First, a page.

The Mortgage Forgiveness Debt Relief Act expires on the 31st of December 2012, and since short sales take a minimum of six months to complete, the income gained from the selling of a foreclosed home could be, once again, eligible for taxation.
Millions of homeowners are now facing this grim reality because previously the income gained from the sale of a house undergoing foreclosure was tax-free, but after this year this won’t be the case anymore.
This news is even more terrifying because the Federal Reserve and multiple market analysts have predicted that 8 million new foreclosures could be on the horizon within the next few months. The only hope is that the Government considers extending this act to aid these people. But, assuming they don’t, then many homeowners will seriously have to think about whether they can conceivably prevent foreclosure of their homes or not. Although, due to the fact that short sales can still take a minimum of 6 months to complete, this decision must be made soon.
The concept of a short sale is where if a home owner is facing imminent foreclosure then they may decide to sell their house through a real estate agent to get whatever they can out of it. Under this act, if a seller owed $100,000 on their home but the only bid they could get was for $50,000 then the seller could take this offer and avoid having a foreclosure record on their credit report. However, if the house is sold after 2012 then this $50,000 difference could then turn into taxable income.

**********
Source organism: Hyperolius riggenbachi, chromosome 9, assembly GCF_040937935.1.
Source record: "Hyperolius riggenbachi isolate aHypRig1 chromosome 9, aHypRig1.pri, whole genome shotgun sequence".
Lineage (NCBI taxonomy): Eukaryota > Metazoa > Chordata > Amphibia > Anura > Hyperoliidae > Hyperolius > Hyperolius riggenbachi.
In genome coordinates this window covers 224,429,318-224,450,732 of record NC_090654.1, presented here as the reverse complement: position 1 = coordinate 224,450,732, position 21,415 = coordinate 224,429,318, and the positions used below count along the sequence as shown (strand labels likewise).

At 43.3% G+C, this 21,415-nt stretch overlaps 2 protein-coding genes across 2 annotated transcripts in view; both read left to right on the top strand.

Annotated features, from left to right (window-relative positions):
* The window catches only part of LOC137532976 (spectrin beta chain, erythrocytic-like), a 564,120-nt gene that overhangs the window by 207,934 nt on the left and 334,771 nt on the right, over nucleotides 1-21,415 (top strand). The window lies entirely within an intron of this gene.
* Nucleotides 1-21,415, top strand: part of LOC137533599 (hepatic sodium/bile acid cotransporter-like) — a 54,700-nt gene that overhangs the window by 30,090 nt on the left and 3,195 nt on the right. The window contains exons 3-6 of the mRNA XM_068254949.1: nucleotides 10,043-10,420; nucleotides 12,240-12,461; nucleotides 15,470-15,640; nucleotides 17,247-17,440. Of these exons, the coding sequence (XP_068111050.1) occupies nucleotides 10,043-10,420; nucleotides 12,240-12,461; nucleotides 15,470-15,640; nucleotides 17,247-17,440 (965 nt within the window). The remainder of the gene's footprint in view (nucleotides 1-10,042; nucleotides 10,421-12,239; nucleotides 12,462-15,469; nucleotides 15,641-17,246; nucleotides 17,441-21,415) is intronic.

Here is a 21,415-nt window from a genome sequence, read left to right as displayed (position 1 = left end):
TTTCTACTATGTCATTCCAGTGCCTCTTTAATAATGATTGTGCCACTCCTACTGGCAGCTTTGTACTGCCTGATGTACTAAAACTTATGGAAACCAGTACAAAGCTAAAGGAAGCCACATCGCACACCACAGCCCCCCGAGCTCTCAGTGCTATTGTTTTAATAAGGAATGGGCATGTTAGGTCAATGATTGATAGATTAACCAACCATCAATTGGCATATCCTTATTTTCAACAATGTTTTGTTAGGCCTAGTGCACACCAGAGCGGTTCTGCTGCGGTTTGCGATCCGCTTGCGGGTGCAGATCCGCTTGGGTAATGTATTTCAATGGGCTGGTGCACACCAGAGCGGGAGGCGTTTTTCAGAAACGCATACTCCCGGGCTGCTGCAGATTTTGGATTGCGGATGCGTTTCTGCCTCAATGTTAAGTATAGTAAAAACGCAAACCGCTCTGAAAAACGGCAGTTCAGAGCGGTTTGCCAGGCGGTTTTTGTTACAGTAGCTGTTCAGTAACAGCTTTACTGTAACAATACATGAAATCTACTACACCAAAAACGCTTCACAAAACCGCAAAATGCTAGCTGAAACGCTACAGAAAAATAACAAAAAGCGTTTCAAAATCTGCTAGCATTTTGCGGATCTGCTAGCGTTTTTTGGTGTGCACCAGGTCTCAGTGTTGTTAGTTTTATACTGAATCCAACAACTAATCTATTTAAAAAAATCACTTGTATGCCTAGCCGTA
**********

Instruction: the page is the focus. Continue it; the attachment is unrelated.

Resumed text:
This means that cash-strapped home owners all across America could be thrown into further problems if they sell after this act expires because how can a home owner who owes so much be conceivably classified as being fit and able to pay back even more on the money still owed? The answer is that they can’t, which makes this act crucial for so many home owners.
Originally, the debt relief act was brought in to protect Americans against the bursting of the housing bubble in 2007, but this act was brought in because nobody expected the housing crisis to continue on past 2012. Yes, the act only covers personal residences, and that doesn’t include second homes, but if the act isn’t renewed then even personal residences will be left unprotected.
A veteran of the real estate industry, Donna S. Robinson, had the following advice for those who may be facing foreclosure of their personal residence in the future:
“If you are 2 to 3 months delinquent right now, you may want to think about going ahead with plans to get a short sale approved with your lender, if you think a foreclosure may be inevitable. Time is running out.”
As of March 2012, there are currently no plans to extend the act or even consider extending the act, so people who have already lost everything will likely be forced to pay income tax on their own financial ruin come 2013.